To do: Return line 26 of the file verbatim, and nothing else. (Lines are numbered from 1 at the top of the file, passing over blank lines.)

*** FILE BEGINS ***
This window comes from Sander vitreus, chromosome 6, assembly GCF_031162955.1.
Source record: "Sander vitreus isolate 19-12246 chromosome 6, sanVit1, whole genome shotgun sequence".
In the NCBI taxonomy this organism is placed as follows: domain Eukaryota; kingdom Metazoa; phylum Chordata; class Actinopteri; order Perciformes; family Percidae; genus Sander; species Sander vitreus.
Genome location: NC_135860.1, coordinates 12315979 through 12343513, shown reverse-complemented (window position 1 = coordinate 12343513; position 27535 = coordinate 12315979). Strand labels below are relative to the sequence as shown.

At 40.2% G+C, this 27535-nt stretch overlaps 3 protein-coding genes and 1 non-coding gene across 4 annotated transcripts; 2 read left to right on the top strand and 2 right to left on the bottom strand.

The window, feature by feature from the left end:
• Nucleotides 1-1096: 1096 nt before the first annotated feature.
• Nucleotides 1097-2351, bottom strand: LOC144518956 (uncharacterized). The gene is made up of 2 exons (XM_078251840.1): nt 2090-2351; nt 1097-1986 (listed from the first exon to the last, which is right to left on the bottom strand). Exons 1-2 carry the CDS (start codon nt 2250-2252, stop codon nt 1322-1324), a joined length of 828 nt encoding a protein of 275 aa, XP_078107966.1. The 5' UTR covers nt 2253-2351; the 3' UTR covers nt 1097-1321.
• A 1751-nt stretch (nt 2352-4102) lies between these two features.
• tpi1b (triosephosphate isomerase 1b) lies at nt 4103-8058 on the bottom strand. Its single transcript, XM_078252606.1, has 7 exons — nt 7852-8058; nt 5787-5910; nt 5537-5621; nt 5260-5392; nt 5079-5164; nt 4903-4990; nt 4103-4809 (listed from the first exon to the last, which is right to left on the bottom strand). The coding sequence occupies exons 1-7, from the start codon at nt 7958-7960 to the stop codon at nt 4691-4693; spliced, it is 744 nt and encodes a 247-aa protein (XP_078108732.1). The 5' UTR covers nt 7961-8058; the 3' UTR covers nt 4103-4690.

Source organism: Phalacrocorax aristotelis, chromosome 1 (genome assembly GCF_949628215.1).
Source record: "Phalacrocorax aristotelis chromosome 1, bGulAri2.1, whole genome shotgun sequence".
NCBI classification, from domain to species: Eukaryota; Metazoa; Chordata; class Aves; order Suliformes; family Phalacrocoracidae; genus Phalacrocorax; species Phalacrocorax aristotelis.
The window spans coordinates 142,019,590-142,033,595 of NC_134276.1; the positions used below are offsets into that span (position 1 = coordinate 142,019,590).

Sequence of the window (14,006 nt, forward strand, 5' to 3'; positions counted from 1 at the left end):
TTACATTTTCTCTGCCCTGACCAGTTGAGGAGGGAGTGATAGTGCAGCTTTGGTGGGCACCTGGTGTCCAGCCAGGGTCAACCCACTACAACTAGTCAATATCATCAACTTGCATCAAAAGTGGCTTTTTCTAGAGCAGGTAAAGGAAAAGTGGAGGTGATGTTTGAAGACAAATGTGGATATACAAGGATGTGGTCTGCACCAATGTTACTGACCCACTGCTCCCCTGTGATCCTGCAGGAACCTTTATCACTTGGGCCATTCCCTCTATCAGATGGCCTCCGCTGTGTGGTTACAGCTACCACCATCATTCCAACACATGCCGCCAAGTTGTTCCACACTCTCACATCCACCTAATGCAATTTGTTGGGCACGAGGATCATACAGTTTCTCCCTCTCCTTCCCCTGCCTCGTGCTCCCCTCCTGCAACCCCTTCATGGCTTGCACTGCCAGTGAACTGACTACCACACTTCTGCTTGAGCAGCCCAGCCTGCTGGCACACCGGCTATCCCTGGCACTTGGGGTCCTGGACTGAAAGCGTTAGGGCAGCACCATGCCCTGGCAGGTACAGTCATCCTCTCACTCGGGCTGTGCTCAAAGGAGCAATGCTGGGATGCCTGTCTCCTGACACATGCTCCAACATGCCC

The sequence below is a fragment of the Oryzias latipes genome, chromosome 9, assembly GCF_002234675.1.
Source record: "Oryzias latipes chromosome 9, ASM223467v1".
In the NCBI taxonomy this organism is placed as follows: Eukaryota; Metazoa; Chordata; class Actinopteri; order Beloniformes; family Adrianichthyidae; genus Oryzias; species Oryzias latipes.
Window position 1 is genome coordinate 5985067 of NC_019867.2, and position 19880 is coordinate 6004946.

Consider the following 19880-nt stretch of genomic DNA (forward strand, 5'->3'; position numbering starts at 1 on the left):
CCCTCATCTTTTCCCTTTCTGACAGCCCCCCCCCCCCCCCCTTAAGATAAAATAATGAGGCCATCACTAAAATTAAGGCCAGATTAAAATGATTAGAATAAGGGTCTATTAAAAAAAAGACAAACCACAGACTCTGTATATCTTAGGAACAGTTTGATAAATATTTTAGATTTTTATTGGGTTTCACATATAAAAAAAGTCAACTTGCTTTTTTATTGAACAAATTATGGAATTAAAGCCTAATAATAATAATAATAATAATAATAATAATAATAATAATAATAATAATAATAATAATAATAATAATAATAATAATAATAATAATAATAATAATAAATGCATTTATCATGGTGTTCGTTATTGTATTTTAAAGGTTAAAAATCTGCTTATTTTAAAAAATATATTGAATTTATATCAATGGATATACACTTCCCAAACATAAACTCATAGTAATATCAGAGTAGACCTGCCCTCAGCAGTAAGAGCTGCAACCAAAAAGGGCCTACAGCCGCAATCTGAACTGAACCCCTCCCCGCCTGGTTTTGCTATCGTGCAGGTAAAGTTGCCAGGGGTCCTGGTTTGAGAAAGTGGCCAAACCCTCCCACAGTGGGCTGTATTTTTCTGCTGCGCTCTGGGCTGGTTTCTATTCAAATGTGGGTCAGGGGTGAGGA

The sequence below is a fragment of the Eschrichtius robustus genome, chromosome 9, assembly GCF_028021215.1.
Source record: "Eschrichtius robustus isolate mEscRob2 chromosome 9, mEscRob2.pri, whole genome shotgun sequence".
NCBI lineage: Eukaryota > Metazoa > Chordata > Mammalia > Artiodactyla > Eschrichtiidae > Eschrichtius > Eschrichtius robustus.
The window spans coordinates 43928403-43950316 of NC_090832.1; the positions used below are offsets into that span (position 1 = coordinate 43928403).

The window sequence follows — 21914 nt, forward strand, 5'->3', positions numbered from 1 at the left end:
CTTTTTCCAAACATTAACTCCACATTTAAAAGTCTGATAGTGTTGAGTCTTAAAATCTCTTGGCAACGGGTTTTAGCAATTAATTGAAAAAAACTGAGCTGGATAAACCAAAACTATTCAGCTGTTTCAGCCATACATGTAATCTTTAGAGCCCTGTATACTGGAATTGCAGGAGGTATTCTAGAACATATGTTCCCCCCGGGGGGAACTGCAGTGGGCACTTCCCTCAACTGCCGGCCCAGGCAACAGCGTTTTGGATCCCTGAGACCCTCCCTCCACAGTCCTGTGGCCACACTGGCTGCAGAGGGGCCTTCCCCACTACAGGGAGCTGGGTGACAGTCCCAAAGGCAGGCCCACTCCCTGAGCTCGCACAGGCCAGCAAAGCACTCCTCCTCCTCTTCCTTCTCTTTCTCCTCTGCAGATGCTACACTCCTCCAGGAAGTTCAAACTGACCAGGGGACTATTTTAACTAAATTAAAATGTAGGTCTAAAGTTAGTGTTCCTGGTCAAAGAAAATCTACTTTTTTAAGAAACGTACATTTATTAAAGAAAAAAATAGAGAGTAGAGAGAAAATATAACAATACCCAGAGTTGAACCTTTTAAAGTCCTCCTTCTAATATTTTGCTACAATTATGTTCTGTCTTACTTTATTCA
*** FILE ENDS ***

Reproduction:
The window spans coordinates 43928403-43950316 of NC_090832.1; the positions used below are offsets into that span (position 1 = coordinate 43928403).